BCCA to Issue Onerous Bidding Alerts
In an effort to advise contractors of the risks associated with onerous clauses in bidding documents, the BC Construction Association will be issuing Contractor Alerts. The Alerts are intended to bring attention to the onerous clauses that some contractors see as an impediment to bidding on projects.
The decision to issue the Alerts was based on a guideline that was created by the Canadian Construction Association, which identified growing concern across Canada over onerous contract conditions. CCA’s guideline identified some common causes of the emergence of onerous contract conditions:
- An owner has experienced a problem on a particular issue and wants to ensure it does not happen again and/or the owner has obtained advice to address the issue or risk within the project documents.
- Institutions and government now rely heavily on their purchasing departments and in many instances these departments are not skilled in the construction tendering/procurement process.
Contractor Alerts will be issued by BCCA based on direct input from industry bidders who will identify a project and the onerous clauses that they wish to have recognized. Copies of the Alerts will be sent to all contractors and the bidding authority and will be posted on the BCCA’s electronic planroom.
BCCA’s intention in the use of the Alerts is to identify onerous clauses and to advise contractors to consider the risks they may assume by responding to a bid. The message from BCCA to contractors is that accepting terms which are onerous not only hurt a contractor’s profitability, but undermine accepted industry standard practices. Conditions that undermine industry standards may likely be a forewarning of how things will progress through the project’s duration and historically can lead to costly disagreements. The Alerts will assist contractors with deciding if and how they want to bid.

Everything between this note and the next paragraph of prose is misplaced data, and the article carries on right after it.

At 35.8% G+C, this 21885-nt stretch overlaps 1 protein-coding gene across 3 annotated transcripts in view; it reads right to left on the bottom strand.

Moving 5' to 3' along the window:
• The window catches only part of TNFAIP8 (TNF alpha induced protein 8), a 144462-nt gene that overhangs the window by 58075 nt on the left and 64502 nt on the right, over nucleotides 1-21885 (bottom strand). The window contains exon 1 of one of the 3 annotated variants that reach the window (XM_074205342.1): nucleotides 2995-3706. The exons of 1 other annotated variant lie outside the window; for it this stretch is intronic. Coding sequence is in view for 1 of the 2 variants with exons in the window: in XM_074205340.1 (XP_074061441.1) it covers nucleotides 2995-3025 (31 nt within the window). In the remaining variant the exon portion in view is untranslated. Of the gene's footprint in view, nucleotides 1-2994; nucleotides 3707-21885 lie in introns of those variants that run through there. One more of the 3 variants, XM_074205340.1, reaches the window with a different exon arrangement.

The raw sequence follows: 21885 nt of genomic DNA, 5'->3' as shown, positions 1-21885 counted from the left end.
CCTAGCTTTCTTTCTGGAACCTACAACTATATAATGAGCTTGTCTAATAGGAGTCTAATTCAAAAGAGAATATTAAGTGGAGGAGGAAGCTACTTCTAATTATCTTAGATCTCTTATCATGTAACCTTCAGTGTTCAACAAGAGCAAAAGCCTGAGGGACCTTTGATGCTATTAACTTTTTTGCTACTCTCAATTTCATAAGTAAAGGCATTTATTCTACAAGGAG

Bidding authorities and owners should be concerned about the impact of onerous bidding conditions. Recently the Major Projects Inventory for British Columbia surpassed the $100 Billion mark. The challenge for skilled labor has been well documented and this list of projects clearly identifies that this challenge will not abate. This unprecedented list of projects will not only challenge the industry’s already stretched capacity, it provides renewed importance on all criteria contractors use when determining which projects they choose to pursue. Onerous contract conditions will limit the number of interested parties on any project.
What does all this mean for the future of the building industry in BC? Attracting contractors to bid becomes paramount. BCCA has actively participated in the development of industry standards and public construction policies over the years and have worked hard in concert with public agencies to promote transparent and fair tendering procedures.
Standard practices and procedures mean good business. They provide equity for all parties by appropriately apportioning liability and ensure the most transparent and accountable use of the public purse. This is sound policy. While construction tendering is not reinventing the atomic bomb, it is a complex contractual process. Over the years, many of the stakeholders working together have developed a plethora of material on how to proceed on publicly funded construction projects. This material has never been more important or relevant than it is today. It can be conceded that it may be difficult to attract bidders in today’s environment, but the truth is onerous bidding conditions in documents, bad schedules, and difficult buyers along with bad business practices, are the main reasons contractors choose not to bid a project.
Limiting competition from contractors because they don’t bid and adding risk that contractors will protect themselves from will eventually raise the cost of construction. Onerous bidding conditions are not in the best interest of the tax payers in British Columbia.